Rafael is currently a postdoctoral research fellow for the Basque Government posted at Sonke Gender Justice, in South Africa. His aim is to contribute with evidence-based policies in gender justice as well as engage in the transformation of structural drivers of gender inequality using innovative approaches.
In 2015, Rafael completed a PhD in Sociology at the University of the Basque Country, Spain, where he had been a faculty member since 2012 with a doctoral grant awarded by the Basque Government. His thesis focused on African Pentecostalism migratory contexts. The fieldwork was carried on in Johannesburg and Bilbao and examined the psychosocial drivers of integration in the discourse of social transformation evoked by pastors. During this time, Rafael has been a visiting researcher in multiple institutions. In the African Centre for Migration and Society at Wits University (2013) he was a member of the research team in the MiWORK research Consortium (UN, ILO, Wits, and the EU) analyzing migrant workers labour trajectories in Durban and Johannesburg. In 2015 he was a visiting phd at the International Migration Institute at the University of Oxford and collaborated with a book chapter on belonging and integration of migrants in the African Diaspora. In 2016 Rafael was funded by the UPV/EHU through the European Social Fund to carry on a fieldwork with young Senegalese social entrepreneurs in Saint-Louis du Senegal. In this project, he explored the transformations of masculinity and the religious struggles perceived between generations. In the same year, he received a prize for outstanding phd achievement (cum laude and international doctorate) awarded by the Department of Science Policy of the Basque Government. Since 2012 Rafael has been an associate researcher at the Autonomous University of Barcelona (ISOR) in several projects supporting the Catalan and the Spanish government with evidences for public policies in cultural diversity and religious pluralism.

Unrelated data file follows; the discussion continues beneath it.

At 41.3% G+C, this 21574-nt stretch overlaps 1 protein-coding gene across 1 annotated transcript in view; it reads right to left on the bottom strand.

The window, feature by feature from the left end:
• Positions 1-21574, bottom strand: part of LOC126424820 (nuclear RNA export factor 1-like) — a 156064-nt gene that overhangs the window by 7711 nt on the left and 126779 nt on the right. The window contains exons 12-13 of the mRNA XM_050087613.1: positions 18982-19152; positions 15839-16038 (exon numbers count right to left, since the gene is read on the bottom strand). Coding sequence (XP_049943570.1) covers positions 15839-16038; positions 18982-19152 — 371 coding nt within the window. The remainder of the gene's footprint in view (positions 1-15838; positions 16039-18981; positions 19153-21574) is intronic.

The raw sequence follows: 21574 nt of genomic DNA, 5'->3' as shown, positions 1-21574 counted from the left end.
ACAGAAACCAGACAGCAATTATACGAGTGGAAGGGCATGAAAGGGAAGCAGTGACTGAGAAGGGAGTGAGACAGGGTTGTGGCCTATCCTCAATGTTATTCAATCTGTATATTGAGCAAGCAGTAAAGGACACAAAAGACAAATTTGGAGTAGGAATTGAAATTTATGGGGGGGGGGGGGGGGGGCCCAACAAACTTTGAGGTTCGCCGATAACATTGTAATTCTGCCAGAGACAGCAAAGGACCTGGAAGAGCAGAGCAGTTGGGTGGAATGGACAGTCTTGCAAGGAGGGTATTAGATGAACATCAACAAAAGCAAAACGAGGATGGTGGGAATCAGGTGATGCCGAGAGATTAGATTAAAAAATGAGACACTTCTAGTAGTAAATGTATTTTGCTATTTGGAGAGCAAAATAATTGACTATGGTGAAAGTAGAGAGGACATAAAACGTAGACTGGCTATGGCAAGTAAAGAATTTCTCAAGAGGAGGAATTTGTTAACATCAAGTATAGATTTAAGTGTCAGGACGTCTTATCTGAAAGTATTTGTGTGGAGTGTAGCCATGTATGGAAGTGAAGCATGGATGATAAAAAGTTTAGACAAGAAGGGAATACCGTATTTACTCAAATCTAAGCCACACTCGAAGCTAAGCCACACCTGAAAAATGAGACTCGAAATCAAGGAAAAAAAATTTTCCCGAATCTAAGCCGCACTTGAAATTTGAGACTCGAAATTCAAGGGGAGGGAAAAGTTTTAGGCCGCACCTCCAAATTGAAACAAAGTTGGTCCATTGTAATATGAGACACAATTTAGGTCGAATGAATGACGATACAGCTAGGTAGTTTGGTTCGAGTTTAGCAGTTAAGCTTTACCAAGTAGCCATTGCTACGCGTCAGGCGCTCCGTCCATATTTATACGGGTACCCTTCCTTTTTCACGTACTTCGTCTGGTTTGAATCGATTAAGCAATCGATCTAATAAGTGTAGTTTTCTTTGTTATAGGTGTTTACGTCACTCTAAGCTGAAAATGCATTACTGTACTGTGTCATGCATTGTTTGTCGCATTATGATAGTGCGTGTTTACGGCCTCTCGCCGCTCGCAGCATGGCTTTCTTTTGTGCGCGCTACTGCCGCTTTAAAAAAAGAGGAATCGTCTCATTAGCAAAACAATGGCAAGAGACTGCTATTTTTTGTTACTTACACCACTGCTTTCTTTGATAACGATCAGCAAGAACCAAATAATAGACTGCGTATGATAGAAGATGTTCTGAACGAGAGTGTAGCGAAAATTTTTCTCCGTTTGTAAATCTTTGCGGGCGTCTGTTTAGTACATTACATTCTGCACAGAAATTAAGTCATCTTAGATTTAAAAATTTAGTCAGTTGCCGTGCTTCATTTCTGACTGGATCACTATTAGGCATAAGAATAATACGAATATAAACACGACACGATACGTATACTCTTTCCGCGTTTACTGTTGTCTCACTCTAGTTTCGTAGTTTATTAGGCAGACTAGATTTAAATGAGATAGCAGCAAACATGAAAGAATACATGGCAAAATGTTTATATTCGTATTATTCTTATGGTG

He also loves to learn languages and often is said to have created his own by mixing expressions and words from different cultures.